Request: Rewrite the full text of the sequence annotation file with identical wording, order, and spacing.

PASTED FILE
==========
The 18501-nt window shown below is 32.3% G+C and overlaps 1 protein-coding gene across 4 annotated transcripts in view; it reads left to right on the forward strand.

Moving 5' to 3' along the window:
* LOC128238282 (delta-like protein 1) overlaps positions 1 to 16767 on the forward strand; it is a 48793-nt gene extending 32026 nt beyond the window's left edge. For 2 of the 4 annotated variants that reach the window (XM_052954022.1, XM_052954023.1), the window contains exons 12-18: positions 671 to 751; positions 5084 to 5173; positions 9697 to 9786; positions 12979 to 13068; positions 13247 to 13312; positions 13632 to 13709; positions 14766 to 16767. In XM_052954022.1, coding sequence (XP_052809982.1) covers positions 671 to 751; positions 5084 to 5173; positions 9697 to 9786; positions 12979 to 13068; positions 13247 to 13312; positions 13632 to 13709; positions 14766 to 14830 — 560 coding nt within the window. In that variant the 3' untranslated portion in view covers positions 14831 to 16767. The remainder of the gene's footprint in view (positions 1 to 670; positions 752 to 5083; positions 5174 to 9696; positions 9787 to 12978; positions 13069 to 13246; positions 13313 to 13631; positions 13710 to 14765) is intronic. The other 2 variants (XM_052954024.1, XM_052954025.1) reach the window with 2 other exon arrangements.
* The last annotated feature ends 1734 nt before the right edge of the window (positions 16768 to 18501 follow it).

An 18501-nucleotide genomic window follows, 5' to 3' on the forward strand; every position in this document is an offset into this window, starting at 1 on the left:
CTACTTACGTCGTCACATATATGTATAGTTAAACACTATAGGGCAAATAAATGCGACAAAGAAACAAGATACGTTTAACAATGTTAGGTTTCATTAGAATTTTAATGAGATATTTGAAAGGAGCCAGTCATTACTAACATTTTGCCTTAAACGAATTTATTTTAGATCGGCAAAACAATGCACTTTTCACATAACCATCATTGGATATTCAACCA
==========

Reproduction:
The 18501-nt window shown below is 32.3% G+C and overlaps 1 protein-coding gene across 4 annotated transcripts in view; it reads left to right on the forward strand.

Moving 5' to 3' along the window:
* LOC128238282 (delta-like protein 1) overlaps positions 1 to 16767 on the forward strand; it is a 48793-nt gene extending 32026 nt beyond the window's left edge. For 2 of the 4 annotated variants that reach the window (XM_052954022.1, XM_052954023.1), the window contains exons 12-18: positions 671 to 751; positions 5084 to 5173; positions 9697 to 9786; positions 12979 to 13068; positions 13247 to 13312; positions 13632 to 13709; positions 14766 to 16767. In XM_052954022.1, coding sequence (XP_052809982.1) covers positions 671 to 751; positions 5084 to 5173; positions 9697 to 9786; positions 12979 to 13068; positions 13247 to 13312; positions 13632 to 13709; positions 14766 to 14830 — 560 coding nt within the window. In that variant the 3' untranslated portion in view covers positions 14831 to 16767. The remainder of the gene's footprint in view (positions 1 to 670; positions 752 to 5083; positions 5174 to 9696; positions 9787 to 12978; positions 13069 to 13246; positions 13313 to 13631; positions 13710 to 14765) is intronic. The other 2 variants (XM_052954024.1, XM_052954025.1) reach the window with 2 other exon arrangements.
* The last annotated feature ends 1734 nt before the right edge of the window (positions 16768 to 18501 follow it).

An 18501-nucleotide genomic window follows, 5' to 3' on the forward strand; every position in this document is an offset into this window, starting at 1 on the left:
CTACTTACGTCGTCACATATATGTATAGTTAAACACTATAGGGCAAATAAATGCGACAAAGAAACAAGATACGTTTAACAATGTTAGGTTTCATTAGAATTTTAATGAGATATTTGAAAGGAGCCAGTCATTACTAACATTTTGCCTTAAACGAATTTATTTTAGATCGGCAAAACAATGCACTTTTCACATAACCATCATTGGATATTCAACCA